Ah, who am I kidding. Speaking of hipsters, train dwellers in economy class were fairly easy to categorize. I was severely tempted to make a pie chart at the time. So today, I did. This is my pseudo-scientific internet-made pie chart based on observation of The Canadian.


viarailpassengers
I'm not entirely sure if we belong among the hipsters or the Other category - honestly, there was overlap in several categories for several passengers. We're somewhere in between too, I reckon. In either case, we had some lovely conversations with a playwright, a cool old guy with a scraggly beard and an Occupy button whose hobby was protesting, and a lady from Tennessee who was shocked at just how much prairie Canada had. It was interesting.

Felt the ghost of the sun on my back
And the warmth it gave
I'm holding on in quiet desperation


It was a real pleasure to feel the rhythm of the track and hear the music, and to sit back in comfortable seats with a book or a movie on my phone, and I loved playing games with Paul.

The train just kept getting later, however, so I told my friend Leah that we'd take a cab when we got in. It turned out to be 3am, nearly 4am when we got in. The station was under construction all over, so add a lot of random stuff to this lobby, but the station at Winnipeg was really quite lovely. The old benches were cool.

There was a taxi waiting at the entrance, and our ride was uneventful. We climbed the enormous snowbank to get to their house. If you are from Saskatchewan or Alberta and reading this and you think we get a lot of snow, you are sadly mistaken. Compared to Winnipeg we get a few light and fluffy drifts.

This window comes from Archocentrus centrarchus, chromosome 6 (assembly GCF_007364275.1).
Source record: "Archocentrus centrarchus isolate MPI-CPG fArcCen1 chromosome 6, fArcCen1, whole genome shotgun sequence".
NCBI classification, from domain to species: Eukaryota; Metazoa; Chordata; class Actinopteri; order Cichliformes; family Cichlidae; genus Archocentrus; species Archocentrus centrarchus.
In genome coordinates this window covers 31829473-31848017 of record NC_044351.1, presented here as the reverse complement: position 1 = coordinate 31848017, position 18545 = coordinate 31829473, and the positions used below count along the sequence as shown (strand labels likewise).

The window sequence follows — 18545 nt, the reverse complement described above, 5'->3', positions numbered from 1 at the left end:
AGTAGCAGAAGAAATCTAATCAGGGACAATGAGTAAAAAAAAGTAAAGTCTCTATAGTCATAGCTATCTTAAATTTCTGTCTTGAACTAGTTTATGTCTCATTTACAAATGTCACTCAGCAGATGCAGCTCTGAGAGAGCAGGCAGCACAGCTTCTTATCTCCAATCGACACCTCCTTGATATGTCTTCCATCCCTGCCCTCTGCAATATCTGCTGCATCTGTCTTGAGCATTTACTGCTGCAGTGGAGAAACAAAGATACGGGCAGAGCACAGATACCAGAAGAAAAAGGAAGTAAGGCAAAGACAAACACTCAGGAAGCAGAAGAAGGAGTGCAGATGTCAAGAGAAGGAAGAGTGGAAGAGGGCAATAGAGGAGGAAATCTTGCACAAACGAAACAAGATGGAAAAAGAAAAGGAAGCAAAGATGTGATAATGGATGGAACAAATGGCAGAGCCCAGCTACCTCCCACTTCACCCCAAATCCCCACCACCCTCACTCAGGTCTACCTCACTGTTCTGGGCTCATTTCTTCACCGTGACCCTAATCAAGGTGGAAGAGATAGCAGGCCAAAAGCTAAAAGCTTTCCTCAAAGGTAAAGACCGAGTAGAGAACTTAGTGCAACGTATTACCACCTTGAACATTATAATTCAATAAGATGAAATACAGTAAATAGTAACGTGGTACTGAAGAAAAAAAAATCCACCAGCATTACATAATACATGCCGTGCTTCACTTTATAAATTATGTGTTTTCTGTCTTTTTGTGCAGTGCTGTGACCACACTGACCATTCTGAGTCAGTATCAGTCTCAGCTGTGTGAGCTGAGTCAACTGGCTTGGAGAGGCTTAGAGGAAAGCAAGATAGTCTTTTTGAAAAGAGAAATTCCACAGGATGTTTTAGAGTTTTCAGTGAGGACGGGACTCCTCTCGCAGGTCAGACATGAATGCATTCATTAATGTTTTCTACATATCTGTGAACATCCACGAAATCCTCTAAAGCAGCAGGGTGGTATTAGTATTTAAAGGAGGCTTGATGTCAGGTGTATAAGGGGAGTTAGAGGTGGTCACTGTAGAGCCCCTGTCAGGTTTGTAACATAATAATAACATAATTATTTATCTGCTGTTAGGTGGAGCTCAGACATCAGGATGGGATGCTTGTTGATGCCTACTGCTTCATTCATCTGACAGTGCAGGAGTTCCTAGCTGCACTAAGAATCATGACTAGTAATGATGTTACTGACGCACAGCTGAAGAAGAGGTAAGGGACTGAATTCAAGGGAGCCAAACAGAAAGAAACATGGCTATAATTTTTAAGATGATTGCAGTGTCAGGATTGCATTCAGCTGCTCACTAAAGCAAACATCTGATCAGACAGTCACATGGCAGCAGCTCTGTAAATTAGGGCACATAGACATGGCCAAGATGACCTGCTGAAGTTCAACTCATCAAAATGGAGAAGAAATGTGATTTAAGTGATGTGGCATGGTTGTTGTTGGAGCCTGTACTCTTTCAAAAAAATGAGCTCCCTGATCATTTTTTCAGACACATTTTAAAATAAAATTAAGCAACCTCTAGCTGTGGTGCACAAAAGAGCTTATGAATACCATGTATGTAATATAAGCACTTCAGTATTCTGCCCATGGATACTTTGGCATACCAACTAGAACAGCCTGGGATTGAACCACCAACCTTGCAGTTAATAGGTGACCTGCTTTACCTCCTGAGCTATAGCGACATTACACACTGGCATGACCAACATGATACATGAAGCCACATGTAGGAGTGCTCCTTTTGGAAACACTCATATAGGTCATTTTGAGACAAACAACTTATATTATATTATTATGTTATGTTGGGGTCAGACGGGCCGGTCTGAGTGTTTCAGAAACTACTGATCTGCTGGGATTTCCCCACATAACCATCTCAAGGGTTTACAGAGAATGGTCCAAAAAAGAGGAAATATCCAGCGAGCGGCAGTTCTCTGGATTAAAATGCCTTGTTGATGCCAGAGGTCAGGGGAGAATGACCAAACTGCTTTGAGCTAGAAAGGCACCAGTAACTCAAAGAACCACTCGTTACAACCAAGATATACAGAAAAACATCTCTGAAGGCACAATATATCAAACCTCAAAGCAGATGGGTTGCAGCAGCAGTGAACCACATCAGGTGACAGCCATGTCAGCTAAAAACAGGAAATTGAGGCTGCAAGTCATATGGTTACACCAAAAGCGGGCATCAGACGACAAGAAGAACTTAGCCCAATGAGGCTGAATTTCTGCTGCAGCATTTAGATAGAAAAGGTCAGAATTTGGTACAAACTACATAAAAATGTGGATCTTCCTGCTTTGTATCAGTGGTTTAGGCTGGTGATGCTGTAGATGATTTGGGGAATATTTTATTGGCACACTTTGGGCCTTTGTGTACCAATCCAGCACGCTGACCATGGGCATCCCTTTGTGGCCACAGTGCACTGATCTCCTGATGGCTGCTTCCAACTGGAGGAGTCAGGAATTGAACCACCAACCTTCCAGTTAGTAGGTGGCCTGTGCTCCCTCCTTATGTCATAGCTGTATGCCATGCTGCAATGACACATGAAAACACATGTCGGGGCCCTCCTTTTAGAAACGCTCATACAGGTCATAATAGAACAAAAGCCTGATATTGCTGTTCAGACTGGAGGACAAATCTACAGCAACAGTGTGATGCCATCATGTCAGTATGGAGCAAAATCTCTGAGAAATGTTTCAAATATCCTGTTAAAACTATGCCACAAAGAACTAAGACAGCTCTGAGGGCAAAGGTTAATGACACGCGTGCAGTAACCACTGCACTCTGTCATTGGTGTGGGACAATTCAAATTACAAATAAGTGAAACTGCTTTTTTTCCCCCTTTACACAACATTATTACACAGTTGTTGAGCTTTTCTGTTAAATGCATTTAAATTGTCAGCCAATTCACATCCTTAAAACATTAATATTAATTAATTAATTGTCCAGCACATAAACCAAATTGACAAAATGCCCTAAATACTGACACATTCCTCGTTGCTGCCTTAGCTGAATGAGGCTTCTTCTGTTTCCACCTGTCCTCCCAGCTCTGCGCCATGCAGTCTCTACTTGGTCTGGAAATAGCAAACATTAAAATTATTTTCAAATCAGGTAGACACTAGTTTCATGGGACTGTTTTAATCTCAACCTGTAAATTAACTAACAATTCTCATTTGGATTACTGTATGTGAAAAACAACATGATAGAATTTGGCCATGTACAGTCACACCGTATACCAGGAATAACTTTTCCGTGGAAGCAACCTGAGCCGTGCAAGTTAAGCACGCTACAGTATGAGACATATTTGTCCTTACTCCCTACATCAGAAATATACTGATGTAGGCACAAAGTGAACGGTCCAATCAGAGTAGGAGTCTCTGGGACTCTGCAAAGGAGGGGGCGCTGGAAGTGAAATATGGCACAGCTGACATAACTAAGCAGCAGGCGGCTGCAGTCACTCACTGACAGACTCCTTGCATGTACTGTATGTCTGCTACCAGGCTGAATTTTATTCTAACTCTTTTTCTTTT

In the morning, or rather the afternoon after a long sleep, we got to see Leah and her hubby's lovely little rental home, which we fell in love with. Paul had a case of book collection envy that I assure you was entirely appropriate. Our hosts had to work, so we didn't leave the house until evening, when my cousin picked us up and took us out for supper at a delicious mexican restaurant called Don Pedros. We talked a great deal and came out friends as well as cousins, which made me very happy. I'd been meaning to visit this cousin for several years. She drove us around for a bit after supper showing us a few of the sights of the city. I didn't know Winnipeg was cool, or I'd have been to see it earlier... I guess now I'll have to go back.

That evening we had tea and chatting with our hosts and I shared a heart-to-heart with my friend about life, and the next day we went out. We had planned on go karting at Speedworld, but to my embarrassment I couldn't fit in the karts - not that anyone with anything more than a small paunch could have. Not an auspicious start to the day, but I handled it well!

We stopped briefly at the grocery store to fetch some lunch ingredients and then sat down at home to a build-your-own-sandwich time, which was lovely. After that we went to Toad Hall Toys, a toy store of large proportions and epic contents. Both of us couples found gifts for the little people in our lives, and a bit for ourselves as well. Leah's gentleman was very amused at my prize - ammunition for a chicken gun I'd bought years before. I was quite seriously very excited about this. We also visited a haberdashery, where we tried on various hats.

The remainder of our trip was spent in chatting, reading, and games. Matthew and I reminisced about our days as IVCF leaders. We played Bang and ate nachos and watched pet-themed YouTube videos. I built a rather macabre marble structure in Minecraft Creative mode on their computer with a lava floor glassed over and a burning roof, which was rather stunning at night in the game. Leah showed me her very impressive full medieval castle complete with tapestries and servants quarters. I couldn't sleep one night, so I finished the book my friend Corrina had leant me, Miss Peregrine's Home for Peculiar Children, which I greatly enjoyed and was pleased to find that the sequel was just released.

I'm not sure how much more there is to say about the trip, really. It was a pleasure to spend so much time relaxing with my Paul. I'd take the train again, in spite of its shortcomings, provided I had no set schedule within 24 hours either way. It was a good vacation.

I'm headed home
Yeah, but I'm not so sure
That home is a place

You can still get to by train